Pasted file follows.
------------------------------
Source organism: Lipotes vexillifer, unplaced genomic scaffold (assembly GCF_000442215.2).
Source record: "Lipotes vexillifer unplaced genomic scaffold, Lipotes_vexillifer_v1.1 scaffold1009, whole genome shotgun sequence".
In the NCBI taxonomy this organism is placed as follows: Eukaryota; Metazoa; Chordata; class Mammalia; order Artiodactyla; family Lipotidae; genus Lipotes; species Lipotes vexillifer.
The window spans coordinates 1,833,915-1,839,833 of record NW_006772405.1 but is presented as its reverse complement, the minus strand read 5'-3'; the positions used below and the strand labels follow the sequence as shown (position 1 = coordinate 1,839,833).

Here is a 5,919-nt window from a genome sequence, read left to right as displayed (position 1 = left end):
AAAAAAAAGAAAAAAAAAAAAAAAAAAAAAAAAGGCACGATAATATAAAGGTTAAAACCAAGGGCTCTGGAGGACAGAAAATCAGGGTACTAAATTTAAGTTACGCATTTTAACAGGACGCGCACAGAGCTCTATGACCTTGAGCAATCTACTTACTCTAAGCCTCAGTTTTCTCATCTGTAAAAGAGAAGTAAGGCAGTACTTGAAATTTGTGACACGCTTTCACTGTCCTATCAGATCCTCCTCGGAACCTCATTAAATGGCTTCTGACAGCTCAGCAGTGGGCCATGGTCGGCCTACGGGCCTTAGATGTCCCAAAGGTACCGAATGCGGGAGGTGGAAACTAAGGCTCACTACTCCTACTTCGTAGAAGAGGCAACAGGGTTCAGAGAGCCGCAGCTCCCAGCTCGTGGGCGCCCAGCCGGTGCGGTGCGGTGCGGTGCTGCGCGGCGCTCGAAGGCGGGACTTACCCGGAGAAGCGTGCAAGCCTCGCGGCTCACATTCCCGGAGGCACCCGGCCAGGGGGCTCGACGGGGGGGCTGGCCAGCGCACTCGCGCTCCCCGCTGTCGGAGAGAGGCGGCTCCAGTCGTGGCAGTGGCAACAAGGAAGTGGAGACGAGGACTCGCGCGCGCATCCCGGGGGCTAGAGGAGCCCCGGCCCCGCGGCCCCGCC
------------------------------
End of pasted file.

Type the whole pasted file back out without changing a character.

Source organism: Lipotes vexillifer, unplaced genomic scaffold (assembly GCF_000442215.2).
Source record: "Lipotes vexillifer unplaced genomic scaffold, Lipotes_vexillifer_v1.1 scaffold1009, whole genome shotgun sequence".
In the NCBI taxonomy this organism is placed as follows: Eukaryota; Metazoa; Chordata; class Mammalia; order Artiodactyla; family Lipotidae; genus Lipotes; species Lipotes vexillifer.
The window spans coordinates 1,833,915-1,839,833 of record NW_006772405.1 but is presented as its reverse complement, the minus strand read 5'-3'; the positions used below and the strand labels follow the sequence as shown (position 1 = coordinate 1,839,833).

Here is a 5,919-nt window from a genome sequence, read left to right as displayed (position 1 = left end):
AAAAAAAAGAAAAAAAAAAAAAAAAAAAAAAAAGGCACGATAATATAAAGGTTAAAACCAAGGGCTCTGGAGGACAGAAAATCAGGGTACTAAATTTAAGTTACGCATTTTAACAGGACGCGCACAGAGCTCTATGACCTTGAGCAATCTACTTACTCTAAGCCTCAGTTTTCTCATCTGTAAAAGAGAAGTAAGGCAGTACTTGAAATTTGTGACACGCTTTCACTGTCCTATCAGATCCTCCTCGGAACCTCATTAAATGGCTTCTGACAGCTCAGCAGTGGGCCATGGTCGGCCTACGGGCCTTAGATGTCCCAAAGGTACCGAATGCGGGAGGTGGAAACTAAGGCTCACTACTCCTACTTCGTAGAAGAGGCAACAGGGTTCAGAGAGCCGCAGCTCCCAGCTCGTGGGCGCCCAGCCGGTGCGGTGCGGTGCGGTGCTGCGCGGCGCTCGAAGGCGGGACTTACCCGGAGAAGCGTGCAAGCCTCGCGGCTCACATTCCCGGAGGCACCCGGCCAGGGGGCTCGACGGGGGGGCTGGCCAGCGCACTCGCGCTCCCCGCTGTCGGAGAGAGGCGGCTCCAGTCGTGGCAGTGGCAACAAGGAAGTGGAGACGAGGACTCGCGCGCGCATCCCGGGGGCTAGAGGAGCCCCGGCCCCGCGGCCCCGCC